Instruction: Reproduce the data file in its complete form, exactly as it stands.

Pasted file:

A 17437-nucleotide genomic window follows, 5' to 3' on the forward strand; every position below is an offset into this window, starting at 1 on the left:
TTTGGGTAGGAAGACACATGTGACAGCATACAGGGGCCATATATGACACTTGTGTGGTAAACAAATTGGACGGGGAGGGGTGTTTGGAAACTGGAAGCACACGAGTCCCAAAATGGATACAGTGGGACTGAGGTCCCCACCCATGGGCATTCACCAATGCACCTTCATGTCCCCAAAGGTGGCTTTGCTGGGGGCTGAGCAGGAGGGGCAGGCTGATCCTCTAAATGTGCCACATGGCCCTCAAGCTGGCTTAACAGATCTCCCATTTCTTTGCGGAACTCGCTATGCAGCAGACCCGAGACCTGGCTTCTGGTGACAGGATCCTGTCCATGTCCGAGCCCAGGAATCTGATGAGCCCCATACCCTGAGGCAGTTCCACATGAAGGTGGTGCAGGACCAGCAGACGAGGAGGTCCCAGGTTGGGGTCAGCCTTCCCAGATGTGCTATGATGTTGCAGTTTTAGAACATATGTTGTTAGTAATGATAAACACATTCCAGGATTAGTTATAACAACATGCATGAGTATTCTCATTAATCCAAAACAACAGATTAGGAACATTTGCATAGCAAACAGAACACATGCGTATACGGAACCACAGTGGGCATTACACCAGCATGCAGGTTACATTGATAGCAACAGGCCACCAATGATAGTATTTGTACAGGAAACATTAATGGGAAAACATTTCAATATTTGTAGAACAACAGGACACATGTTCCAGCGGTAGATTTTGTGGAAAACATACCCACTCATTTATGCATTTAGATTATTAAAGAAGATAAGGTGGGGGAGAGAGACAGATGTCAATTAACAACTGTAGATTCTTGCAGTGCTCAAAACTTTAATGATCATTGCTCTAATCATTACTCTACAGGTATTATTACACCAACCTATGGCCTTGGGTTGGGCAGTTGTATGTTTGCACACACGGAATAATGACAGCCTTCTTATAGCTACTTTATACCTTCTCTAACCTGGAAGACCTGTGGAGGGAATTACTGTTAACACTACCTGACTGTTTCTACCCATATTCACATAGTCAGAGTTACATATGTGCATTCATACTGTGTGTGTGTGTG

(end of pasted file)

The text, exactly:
A 17437-nucleotide genomic window follows, 5' to 3' on the forward strand; every position below is an offset into this window, starting at 1 on the left:
TTTGGGTAGGAAGACACATGTGACAGCATACAGGGGCCATATATGACACTTGTGTGGTAAACAAATTGGACGGGGAGGGGTGTTTGGAAACTGGAAGCACACGAGTCCCAAAATGGATACAGTGGGACTGAGGTCCCCACCCATGGGCATTCACCAATGCACCTTCATGTCCCCAAAGGTGGCTTTGCTGGGGGCTGAGCAGGAGGGGCAGGCTGATCCTCTAAATGTGCCACATGGCCCTCAAGCTGGCTTAACAGATCTCCCATTTCTTTGCGGAACTCGCTATGCAGCAGACCCGAGACCTGGCTTCTGGTGACAGGATCCTGTCCATGTCCGAGCCCAGGAATCTGATGAGCCCCATACCCTGAGGCAGTTCCACATGAAGGTGGTGCAGGACCAGCAGACGAGGAGGTCCCAGGTTGGGGTCAGCCTTCCCAGATGTGCTATGATGTTGCAGTTTTAGAACATATGTTGTTAGTAATGATAAACACATTCCAGGATTAGTTATAACAACATGCATGAGTATTCTCATTAATCCAAAACAACAGATTAGGAACATTTGCATAGCAAACAGAACACATGCGTATACGGAACCACAGTGGGCATTACACCAGCATGCAGGTTACATTGATAGCAACAGGCCACCAATGATAGTATTTGTACAGGAAACATTAATGGGAAAACATTTCAATATTTGTAGAACAACAGGACACATGTTCCAGCGGTAGATTTTGTGGAAAACATACCCACTCATTTATGCATTTAGATTATTAAAGAAGATAAGGTGGGGGAGAGAGACAGATGTCAATTAACAACTGTAGATTCTTGCAGTGCTCAAAACTTTAATGATCATTGCTCTAATCATTACTCTACAGGTATTATTACACCAACCTATGGCCTTGGGTTGGGCAGTTGTATGTTTGCACACACGGAATAATGACAGCCTTCTTATAGCTACTTTATACCTTCTCTAACCTGGAAGACCTGTGGAGGGAATTACTGTTAACACTACCTGACTGTTTCTACCCATATTCACATAGTCAGAGTTACATATGTGCATTCATACTGTGTGTGTGTGTG